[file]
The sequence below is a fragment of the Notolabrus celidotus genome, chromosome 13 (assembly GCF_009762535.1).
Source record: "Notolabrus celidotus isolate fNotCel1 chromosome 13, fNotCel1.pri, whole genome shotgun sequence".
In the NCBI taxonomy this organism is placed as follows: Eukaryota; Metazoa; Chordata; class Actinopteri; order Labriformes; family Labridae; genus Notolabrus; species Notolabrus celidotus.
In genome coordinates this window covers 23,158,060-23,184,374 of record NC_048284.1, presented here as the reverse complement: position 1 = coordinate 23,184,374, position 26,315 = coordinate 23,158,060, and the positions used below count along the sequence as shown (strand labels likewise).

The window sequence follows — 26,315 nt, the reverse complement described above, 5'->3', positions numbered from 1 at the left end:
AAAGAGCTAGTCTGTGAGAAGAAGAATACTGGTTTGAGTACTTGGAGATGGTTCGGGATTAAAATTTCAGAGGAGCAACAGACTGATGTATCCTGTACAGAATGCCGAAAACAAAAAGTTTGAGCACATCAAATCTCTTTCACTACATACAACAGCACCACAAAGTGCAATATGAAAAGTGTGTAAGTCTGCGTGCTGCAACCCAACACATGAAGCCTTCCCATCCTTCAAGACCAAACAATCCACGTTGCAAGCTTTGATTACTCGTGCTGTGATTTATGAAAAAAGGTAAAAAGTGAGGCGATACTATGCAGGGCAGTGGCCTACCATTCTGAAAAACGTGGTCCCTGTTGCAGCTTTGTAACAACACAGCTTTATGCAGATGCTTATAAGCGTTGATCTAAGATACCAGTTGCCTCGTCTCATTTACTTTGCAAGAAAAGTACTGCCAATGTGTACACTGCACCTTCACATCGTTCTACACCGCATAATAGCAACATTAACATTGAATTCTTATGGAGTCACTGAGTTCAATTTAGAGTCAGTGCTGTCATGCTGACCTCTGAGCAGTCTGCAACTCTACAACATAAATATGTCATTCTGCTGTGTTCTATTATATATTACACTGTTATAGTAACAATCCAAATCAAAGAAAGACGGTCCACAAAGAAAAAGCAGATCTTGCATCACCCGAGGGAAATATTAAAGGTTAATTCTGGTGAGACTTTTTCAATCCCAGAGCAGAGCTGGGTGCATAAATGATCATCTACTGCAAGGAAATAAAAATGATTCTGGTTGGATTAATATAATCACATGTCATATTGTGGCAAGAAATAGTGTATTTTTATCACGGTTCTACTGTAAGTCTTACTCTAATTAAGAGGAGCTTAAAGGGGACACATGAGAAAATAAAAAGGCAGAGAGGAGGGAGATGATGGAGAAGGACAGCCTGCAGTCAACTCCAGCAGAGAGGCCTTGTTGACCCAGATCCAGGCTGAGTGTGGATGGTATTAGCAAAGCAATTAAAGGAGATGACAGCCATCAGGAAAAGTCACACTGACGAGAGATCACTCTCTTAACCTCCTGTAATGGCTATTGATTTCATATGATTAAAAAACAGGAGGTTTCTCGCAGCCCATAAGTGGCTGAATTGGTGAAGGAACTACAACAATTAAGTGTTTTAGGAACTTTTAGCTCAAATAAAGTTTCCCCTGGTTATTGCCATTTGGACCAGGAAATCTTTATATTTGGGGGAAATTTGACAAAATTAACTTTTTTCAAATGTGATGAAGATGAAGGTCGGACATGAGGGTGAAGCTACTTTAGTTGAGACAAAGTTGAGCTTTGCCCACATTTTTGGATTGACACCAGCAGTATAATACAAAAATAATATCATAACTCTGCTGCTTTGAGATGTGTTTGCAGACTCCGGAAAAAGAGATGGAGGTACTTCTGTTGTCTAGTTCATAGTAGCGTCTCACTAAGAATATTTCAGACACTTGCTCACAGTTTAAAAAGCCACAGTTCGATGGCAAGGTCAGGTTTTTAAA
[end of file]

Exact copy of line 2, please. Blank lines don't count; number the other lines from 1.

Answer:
Source record: "Notolabrus celidotus isolate fNotCel1 chromosome 13, fNotCel1.pri, whole genome shotgun sequence".